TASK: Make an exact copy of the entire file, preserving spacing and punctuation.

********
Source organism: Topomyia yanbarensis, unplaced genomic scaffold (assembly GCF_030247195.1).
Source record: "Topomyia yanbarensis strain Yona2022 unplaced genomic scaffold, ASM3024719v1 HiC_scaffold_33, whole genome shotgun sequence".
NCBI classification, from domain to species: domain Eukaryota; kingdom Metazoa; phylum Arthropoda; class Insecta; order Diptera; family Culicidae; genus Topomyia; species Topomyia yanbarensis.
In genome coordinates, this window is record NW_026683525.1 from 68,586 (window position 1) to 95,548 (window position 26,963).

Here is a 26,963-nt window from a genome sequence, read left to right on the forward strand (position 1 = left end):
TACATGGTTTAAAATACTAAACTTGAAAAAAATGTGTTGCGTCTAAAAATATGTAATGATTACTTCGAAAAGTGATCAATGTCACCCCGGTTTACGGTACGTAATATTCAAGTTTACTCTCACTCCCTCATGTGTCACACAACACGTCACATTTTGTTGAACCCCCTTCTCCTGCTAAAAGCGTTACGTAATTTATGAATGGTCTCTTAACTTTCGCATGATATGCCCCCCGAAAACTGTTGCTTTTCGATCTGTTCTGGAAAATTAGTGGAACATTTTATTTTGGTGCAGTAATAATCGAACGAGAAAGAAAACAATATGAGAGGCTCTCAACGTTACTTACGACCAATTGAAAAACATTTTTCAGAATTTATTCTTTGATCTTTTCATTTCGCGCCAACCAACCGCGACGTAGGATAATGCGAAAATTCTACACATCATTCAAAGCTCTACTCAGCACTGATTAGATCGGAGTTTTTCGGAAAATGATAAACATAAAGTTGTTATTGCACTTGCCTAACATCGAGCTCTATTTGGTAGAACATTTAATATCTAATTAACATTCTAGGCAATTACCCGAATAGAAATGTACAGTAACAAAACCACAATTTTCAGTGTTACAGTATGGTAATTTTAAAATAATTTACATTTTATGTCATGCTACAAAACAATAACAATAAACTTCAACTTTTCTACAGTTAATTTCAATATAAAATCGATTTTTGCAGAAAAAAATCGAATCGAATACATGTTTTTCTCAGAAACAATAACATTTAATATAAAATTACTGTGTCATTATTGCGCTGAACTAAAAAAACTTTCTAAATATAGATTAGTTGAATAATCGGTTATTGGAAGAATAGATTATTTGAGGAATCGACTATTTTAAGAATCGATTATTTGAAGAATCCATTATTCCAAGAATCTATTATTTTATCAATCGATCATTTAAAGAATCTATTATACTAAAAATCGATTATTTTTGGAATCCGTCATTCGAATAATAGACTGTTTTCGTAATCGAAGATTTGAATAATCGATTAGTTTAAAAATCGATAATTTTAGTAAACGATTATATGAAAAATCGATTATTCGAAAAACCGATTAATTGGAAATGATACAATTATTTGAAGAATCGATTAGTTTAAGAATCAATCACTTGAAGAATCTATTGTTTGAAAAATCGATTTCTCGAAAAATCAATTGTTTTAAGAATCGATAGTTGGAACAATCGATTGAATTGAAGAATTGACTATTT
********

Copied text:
Source organism: Topomyia yanbarensis, unplaced genomic scaffold (assembly GCF_030247195.1).
Source record: "Topomyia yanbarensis strain Yona2022 unplaced genomic scaffold, ASM3024719v1 HiC_scaffold_33, whole genome shotgun sequence".
NCBI classification, from domain to species: domain Eukaryota; kingdom Metazoa; phylum Arthropoda; class Insecta; order Diptera; family Culicidae; genus Topomyia; species Topomyia yanbarensis.
In genome coordinates, this window is record NW_026683525.1 from 68,586 (window position 1) to 95,548 (window position 26,963).

Here is a 26,963-nt window from a genome sequence, read left to right on the forward strand (position 1 = left end):
TACATGGTTTAAAATACTAAACTTGAAAAAAATGTGTTGCGTCTAAAAATATGTAATGATTACTTCGAAAAGTGATCAATGTCACCCCGGTTTACGGTACGTAATATTCAAGTTTACTCTCACTCCCTCATGTGTCACACAACACGTCACATTTTGTTGAACCCCCTTCTCCTGCTAAAAGCGTTACGTAATTTATGAATGGTCTCTTAACTTTCGCATGATATGCCCCCCGAAAACTGTTGCTTTTCGATCTGTTCTGGAAAATTAGTGGAACATTTTATTTTGGTGCAGTAATAATCGAACGAGAAAGAAAACAATATGAGAGGCTCTCAACGTTACTTACGACCAATTGAAAAACATTTTTCAGAATTTATTCTTTGATCTTTTCATTTCGCGCCAACCAACCGCGACGTAGGATAATGCGAAAATTCTACACATCATTCAAAGCTCTACTCAGCACTGATTAGATCGGAGTTTTTCGGAAAATGATAAACATAAAGTTGTTATTGCACTTGCCTAACATCGAGCTCTATTTGGTAGAACATTTAATATCTAATTAACATTCTAGGCAATTACCCGAATAGAAATGTACAGTAACAAAACCACAATTTTCAGTGTTACAGTATGGTAATTTTAAAATAATTTACATTTTATGTCATGCTACAAAACAATAACAATAAACTTCAACTTTTCTACAGTTAATTTCAATATAAAATCGATTTTTGCAGAAAAAAATCGAATCGAATACATGTTTTTCTCAGAAACAATAACATTTAATATAAAATTACTGTGTCATTATTGCGCTGAACTAAAAAAACTTTCTAAATATAGATTAGTTGAATAATCGGTTATTGGAAGAATAGATTATTTGAGGAATCGACTATTTTAAGAATCGATTATTTGAAGAATCCATTATTCCAAGAATCTATTATTTTATCAATCGATCATTTAAAGAATCTATTATACTAAAAATCGATTATTTTTGGAATCCGTCATTCGAATAATAGACTGTTTTCGTAATCGAAGATTTGAATAATCGATTAGTTTAAAAATCGATAATTTTAGTAAACGATTATATGAAAAATCGATTATTCGAAAAACCGATTAATTGGAAATGATACAATTATTTGAAGAATCGATTAGTTTAAGAATCAATCACTTGAAGAATCTATTGTTTGAAAAATCGATTTCTCGAAAAATCAATTGTTTTAAGAATCGATAGTTGGAACAATCGATTGAATTGAAGAATTGACTATTT